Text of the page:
Håvard Lorentzen (NOR) aims to bounce back

Photo : isu.org
isu.org|15-Sep-2019 13:43

Getting to the top is not easy, staying there is even more difficult. After winning Olympic 500m Speed Skating gold, the ISU World Sprint Speed Skating Championships title and the 500m as well as the overall ISU World Cup Speed Skating in 2018 Håvard Lorentzen (NOR) was struggling to get back to winning ways last season. "When you have accomplished everything you dreamed of, it's harder to motivate yourself", he says. After a lot of hard work over the summer, the 27-year-old Norwegian is looking forward to next season's challenge, with the ISU World Sprint Speed Skating Championships on home ice in Hamar as his main objective.

"[When you are on top] everyone is chasing you. That's difficult. I need to stay as hungry as I was before the Olympics, but after such a good season it was hard to find back the motivation last year. I had to find other goals to reach for. I still want to skate faster."

One of these goals is winning the ISU World Sprint Speed Skating Championships title in a fully packed Vikingskipet, which has a capacity for 10,600 spectators. Having won the first Olympic Speed Skating gold for Norway since Ådne Søndrål's 1500m victory at the Nagano Olympics in 1998, Lorentzen is the anchor of a generation which has brought Speed Skating back to the attention of the Norwegian public. The combined ISU World Sprint and World Allround Speed Skating Championships couldn't come to Hamar at a better time. "Tickets are being sold very well, especially for the Saturday and the Sunday. I expect it to be sold-out", Lorentzen says.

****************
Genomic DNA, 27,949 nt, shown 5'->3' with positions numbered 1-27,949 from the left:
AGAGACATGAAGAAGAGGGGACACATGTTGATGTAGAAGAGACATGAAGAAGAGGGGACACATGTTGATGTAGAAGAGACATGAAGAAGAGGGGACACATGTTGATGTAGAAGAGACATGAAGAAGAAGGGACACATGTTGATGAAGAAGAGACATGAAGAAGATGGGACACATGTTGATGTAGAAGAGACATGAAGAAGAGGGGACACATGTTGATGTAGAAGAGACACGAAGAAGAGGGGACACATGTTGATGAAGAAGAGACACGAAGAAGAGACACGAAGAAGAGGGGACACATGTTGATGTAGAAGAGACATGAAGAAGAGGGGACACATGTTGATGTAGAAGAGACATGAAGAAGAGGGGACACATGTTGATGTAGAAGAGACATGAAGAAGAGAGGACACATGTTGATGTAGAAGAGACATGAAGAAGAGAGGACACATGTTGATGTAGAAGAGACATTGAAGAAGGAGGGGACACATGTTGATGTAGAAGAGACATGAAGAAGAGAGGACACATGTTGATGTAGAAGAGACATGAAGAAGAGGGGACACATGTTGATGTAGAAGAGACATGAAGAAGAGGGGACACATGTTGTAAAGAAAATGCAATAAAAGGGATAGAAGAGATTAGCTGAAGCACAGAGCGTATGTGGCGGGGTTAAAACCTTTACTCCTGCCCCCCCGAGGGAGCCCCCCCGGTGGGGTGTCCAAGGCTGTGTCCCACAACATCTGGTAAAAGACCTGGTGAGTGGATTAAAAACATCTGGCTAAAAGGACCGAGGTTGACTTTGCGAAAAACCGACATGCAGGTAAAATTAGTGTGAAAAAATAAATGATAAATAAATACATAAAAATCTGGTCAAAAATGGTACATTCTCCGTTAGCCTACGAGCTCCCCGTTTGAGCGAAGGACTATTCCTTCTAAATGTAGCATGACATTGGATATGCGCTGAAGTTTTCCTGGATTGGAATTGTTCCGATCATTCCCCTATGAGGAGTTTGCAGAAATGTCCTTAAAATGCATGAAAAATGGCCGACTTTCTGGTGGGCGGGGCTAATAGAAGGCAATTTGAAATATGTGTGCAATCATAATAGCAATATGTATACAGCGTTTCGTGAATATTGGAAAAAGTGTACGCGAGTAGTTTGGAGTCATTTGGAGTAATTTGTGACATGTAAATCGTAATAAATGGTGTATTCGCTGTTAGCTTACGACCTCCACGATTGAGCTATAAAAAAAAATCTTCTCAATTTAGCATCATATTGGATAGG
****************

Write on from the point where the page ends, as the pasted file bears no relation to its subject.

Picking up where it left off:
Although Hamar is his main goal, February is still far away for Lorentzen, who takes it one step at a time. "The summer has been good. We've been on the ice in Calgary for a month, and two weeks on summer ice in Hamar. Now we've been off the ice for almost a month and we'll go to Heerenveen to skate again on 15 September." Lorentzen will skate the first training races in Inzell in October. "That's something I'm really looking forward to. It's always good to see what the shape is after a long summer."

Lorentzen had a slightly different approach to the summer training than last season "It was a bit more like we did before the Olympic season, but not exactly the same because [coach] Jeremy [Wotherspoon] always wants us to try new stuff to keep developing. The changes were not so much in the workload as in the type of exercises we did. We did more dry skating and we did not do any inline skating like we did last year."

Speed Skaters never stop developing their technique and Lorentzen especially focussed on two key aspects this summer. "My start has always been my Achilles heel, so I made some small adjustments. But the most important thing about the start is repetition. It's a specific skill, like juggling a football. You have to repeat and repeat to get it just right. I think I've improved my start, but on the other hand, that's what I always say before the start of the season."

At last year's ISU World Cup Speed Skating in Hamar, Lorentzen had difficulties with his blades. "The blades were a little off, but Jeremy fixed it before [the ISu World Single Distances Speed Skating Championships in] Inzell. I'll definitely pay more attention to my blades this season, and the other technical stuff I looked at this summer was my left leg in the corners. I worked on the mobility in my hips to make better use of the power in my left leg."

Who will be Lorentzen's main rivals for the upcoming season? "There's so many good skaters in the 500m and the 1000m [Tatsuya] Shinhama (JPN), [Pavel] Kulizhnikov (RUS)… the Japanese sprinters are fast, the Russians, the Dutch. It's going to be exciting to see where everybody stands in